Emerson College’s only independent, student-run newspaper since 1947

The Berkeley Beacon

Emerson College’s only independent, student-run newspaper since 1947

The Berkeley Beacon

Emerson College’s only independent, student-run newspaper since 1947

The Berkeley Beacon

Pinder and Poku talk equity and diversity in study abroad programs at keynote event

Annie Zhou
Anthony Pinder, left, vice provost of internationalization and equity, and Shaya Gregory Poku, right, vice president for equity and social justice, host a keynote discussion on equity in internationalization as a part of Emerson International Education Week.

International Education Week at Emerson continued on Wednesday, Nov. 15 with a keynote conversation on equitable futures in global education between campus faculty Dr. Anthony L. Pinder and Shaya Gregory Poku. 

Pinder founded the Global Pathways Program at Emerson and currently holds the position of the inaugural vice provost of internationalization and equity. Under Pinder’s leadership, Emerson received the 2020 Senator Paul Simon Award for Campus Internationalization. Pinder was recognized earlier this month at Diversity Abroad’s annual conference in Chicago where he received the 2023 Executive Leader of the Year in International Education Award.

Poku has been the vice president for equity & social justice at Emerson since May 2022.

The discussion took place in the Greene Theater at Tufte and began with each of the speakers providing insights into their background and how it has informed their understanding of internalization and equity.

Pinder, who entered the Peace Corps in Ecuador after he graduated college, said the experience of becoming fluent in another language and living in a different culture “changed [his] life forever.” 

“The skill sets one develops by being abroad…that ease with which you move around the world becomes really second nature to you,” Pinder said.

This perspective has guided Pinder’s efforts with Emerson’s international students and the college’s overseas programs. He emphasized “internalization has always been an equity issue,” and expressed his dedication to finding effective ways to support these students.

The Kasteel Well program in particular is an area where Pinder is trying to ensure just treatment and diversity.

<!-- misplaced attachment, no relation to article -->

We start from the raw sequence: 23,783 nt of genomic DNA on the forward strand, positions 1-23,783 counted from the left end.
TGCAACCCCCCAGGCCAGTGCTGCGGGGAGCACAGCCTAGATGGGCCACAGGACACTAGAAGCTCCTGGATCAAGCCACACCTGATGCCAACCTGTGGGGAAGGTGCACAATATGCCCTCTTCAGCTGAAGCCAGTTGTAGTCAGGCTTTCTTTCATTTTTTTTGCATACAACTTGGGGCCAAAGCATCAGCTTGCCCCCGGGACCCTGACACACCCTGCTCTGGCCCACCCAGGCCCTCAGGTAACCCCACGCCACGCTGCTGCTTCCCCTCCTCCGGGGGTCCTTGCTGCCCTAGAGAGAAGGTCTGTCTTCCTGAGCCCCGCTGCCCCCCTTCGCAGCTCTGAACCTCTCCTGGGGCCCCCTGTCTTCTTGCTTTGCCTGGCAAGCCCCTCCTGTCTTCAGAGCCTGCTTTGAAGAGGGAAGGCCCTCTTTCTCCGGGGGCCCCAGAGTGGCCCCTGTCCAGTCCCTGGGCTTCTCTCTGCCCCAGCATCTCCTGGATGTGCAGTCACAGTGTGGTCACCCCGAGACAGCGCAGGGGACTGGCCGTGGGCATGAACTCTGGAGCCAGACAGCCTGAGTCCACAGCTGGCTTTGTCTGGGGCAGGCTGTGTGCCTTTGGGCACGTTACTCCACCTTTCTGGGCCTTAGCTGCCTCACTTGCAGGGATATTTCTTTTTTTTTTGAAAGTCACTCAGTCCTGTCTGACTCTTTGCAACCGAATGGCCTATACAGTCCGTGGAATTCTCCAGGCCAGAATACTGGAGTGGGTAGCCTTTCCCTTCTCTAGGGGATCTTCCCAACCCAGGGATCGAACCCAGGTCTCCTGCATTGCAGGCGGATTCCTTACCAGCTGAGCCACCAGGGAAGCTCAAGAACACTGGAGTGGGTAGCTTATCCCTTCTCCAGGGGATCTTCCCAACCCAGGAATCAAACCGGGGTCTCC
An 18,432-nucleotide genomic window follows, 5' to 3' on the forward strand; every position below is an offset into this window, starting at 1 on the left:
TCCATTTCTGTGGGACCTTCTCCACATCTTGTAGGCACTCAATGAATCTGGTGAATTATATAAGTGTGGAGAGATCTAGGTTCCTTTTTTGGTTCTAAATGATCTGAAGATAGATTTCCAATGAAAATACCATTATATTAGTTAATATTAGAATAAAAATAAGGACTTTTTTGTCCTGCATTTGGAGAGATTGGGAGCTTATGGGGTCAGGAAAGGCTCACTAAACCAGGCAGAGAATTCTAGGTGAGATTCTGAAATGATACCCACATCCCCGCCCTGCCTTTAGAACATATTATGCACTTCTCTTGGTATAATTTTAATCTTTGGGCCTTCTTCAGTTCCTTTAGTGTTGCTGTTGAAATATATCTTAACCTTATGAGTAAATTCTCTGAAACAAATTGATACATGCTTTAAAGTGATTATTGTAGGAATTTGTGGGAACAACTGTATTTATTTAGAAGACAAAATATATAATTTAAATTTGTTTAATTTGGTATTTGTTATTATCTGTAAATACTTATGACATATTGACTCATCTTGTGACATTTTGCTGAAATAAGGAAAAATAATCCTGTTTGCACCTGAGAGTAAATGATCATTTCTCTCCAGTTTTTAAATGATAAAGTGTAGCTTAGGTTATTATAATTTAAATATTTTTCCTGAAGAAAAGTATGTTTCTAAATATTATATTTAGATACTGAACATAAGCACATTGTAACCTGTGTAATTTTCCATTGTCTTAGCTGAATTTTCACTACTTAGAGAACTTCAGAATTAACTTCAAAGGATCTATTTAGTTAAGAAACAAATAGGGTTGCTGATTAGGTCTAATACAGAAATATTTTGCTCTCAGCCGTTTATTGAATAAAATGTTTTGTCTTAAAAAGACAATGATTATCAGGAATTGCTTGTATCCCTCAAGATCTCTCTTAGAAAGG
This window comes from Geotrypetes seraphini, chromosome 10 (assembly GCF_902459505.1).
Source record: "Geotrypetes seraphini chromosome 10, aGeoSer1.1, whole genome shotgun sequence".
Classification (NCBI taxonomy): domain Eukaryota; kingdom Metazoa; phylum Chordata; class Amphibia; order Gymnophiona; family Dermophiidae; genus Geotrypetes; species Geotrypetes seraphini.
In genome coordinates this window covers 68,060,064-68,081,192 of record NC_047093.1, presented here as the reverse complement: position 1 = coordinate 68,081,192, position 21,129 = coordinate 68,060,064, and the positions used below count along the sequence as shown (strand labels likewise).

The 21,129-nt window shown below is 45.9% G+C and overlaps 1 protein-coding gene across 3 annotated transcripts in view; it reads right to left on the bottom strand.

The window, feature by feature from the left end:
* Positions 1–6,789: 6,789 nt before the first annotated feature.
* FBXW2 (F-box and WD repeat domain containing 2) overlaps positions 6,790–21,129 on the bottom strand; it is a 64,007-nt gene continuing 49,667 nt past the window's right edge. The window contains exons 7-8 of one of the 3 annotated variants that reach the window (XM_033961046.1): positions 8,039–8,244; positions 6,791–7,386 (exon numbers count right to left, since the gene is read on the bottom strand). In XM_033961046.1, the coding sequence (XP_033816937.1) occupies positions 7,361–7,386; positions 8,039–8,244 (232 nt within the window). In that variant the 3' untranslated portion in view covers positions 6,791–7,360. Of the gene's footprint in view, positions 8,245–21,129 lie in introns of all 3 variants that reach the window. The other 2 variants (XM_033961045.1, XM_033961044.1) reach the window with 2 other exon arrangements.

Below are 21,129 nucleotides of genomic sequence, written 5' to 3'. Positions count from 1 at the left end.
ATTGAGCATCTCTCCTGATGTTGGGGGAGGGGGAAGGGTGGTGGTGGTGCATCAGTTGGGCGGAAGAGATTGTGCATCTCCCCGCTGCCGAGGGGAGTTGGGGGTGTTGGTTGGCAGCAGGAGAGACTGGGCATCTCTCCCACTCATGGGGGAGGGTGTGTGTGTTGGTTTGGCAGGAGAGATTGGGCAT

Kasteel Well, Pinder said, had only “small inputs of students of color with diverse students for almost 40 years,” but that last semester’s class was made up of 61 percent students of color.

Pinder said this demographic shift has created the need for more faculty and staff development training at Kasteel Well. He said this training would concern teaching the staff to engage with classes, like this year’s, of increasing racial diversity in a sensitive and equitable way. Students have voiced concerns about a lack of diversity and equity at Kasteel Well.

Pinder is looking to add equitable solutions to all the global pathway programs.

“We’ve created a lot of amazing programs…but if there are students who can’t afford to do them, there’s an access issue which equates to an equity issue,” Pinder said.

Poku aims to delve not only into the demographics of individuals accessing these programs, but how the programs themselves are being used.

“I know lots of people who study abroad who come back no wiser and no more thoughtful or more engaged…about what it actually means for us to be part of a global society,” Poku said. “It’s really important to me…that as a school of communication in the arts…we’re not perpetuating narratives of othering people.”

The combined internalization and equity work of Pinder and Poku’s departments represents a more substantial focus on diversity and equity issues than most colleges have, Poku said.

Poku hopes this will allow Emerson “to be a platform…for engaging on these bigger questions.”

She doesn’t just want to guarantee fairness and diversity at Emerson but hopes to leave all students with an engaged international perspective and understanding. 

“What we expose people to here at Emerson literally, not just figuratively, impacts the world,” Poku said. “Particularly because we are an institution of storytellers.

Both Poku, and especially Pinder who has been with Emerson for a decade now, acknowledged that a lot of work has been done in this department and that a lot still needs to be done at Emerson.

“The world is watching, and higher education has taken note of the kinds of things we’ve done,” Pinder said. “We have a house that has a really firm foundation…And now we can really get creative about the kinds of things we do.”

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About the Contributor
Bryan Hecht
Bryan Hecht, News Co-Editor
Bryan Hecht (he/him) is a freshman journalism major from Havertown, Pennsylvania. He currently serves as an assistant editor of The Berkeley Beacon News section. Bryan also contributes to WEBN Political Pulse and hopes one day to work in broadcast news media. As a member of the Emerson Cross Country team, Bryan can likely be found on a run around the Boston area when he's not writing for the Beacon.

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